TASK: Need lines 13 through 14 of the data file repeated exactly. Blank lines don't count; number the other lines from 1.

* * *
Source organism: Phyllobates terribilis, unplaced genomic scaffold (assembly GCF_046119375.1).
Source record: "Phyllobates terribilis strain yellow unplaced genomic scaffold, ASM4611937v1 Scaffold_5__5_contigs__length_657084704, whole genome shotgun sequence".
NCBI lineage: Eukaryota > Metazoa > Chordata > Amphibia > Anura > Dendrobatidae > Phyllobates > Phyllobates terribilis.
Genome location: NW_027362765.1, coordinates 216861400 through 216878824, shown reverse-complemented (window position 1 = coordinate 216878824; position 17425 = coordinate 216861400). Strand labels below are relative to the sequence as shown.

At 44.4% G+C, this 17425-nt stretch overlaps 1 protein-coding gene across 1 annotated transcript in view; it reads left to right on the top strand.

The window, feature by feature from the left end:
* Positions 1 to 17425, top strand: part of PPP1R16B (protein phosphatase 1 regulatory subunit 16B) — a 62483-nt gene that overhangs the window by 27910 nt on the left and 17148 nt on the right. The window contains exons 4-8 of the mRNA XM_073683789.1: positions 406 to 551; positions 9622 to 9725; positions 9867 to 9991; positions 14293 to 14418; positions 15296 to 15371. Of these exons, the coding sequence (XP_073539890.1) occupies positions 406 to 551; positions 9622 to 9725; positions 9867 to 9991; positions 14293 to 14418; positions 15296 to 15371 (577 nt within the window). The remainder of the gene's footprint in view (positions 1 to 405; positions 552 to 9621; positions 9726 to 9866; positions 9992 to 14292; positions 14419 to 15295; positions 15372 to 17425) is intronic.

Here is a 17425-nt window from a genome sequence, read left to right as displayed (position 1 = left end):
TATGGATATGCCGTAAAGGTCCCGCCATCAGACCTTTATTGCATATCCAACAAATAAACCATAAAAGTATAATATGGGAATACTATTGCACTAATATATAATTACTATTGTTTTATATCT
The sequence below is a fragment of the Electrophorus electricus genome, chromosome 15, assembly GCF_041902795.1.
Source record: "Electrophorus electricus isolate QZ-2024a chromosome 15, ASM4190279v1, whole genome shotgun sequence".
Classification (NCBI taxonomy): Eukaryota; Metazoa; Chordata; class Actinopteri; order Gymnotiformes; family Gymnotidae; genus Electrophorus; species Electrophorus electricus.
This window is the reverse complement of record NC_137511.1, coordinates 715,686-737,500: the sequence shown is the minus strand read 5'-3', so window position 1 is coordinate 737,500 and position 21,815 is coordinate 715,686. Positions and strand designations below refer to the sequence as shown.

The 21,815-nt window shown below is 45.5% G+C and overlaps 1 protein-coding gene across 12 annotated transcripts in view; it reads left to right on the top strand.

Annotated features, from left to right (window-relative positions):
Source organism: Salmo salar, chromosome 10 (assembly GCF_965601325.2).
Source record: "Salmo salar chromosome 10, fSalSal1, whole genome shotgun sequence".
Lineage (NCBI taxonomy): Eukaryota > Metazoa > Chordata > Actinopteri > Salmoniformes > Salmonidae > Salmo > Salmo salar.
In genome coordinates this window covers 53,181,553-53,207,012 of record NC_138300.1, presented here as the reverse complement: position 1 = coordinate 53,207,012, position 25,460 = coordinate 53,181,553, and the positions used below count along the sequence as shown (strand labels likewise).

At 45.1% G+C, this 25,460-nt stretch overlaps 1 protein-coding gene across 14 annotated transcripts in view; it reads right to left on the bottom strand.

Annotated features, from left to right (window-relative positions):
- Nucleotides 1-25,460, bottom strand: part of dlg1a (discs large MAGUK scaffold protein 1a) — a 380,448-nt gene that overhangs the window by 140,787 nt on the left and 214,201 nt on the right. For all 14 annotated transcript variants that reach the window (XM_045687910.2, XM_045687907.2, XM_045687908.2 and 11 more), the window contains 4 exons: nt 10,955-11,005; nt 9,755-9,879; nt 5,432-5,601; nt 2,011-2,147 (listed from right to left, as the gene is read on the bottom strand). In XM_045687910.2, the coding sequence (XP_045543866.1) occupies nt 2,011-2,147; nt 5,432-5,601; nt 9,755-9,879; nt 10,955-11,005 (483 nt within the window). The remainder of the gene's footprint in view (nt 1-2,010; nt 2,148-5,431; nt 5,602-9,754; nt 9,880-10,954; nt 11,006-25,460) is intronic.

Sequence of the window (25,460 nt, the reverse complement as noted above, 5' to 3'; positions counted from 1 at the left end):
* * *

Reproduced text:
This window is the reverse complement of record NC_137511.1, coordinates 715,686-737,500: the sequence shown is the minus strand read 5'-3', so window position 1 is coordinate 737,500 and position 21,815 is coordinate 715,686. Positions and strand designations below refer to the sequence as shown.

The 21,815-nt window shown below is 45.5% G+C and overlaps 1 protein-coding gene across 12 annotated transcripts in view; it reads left to right on the top strand.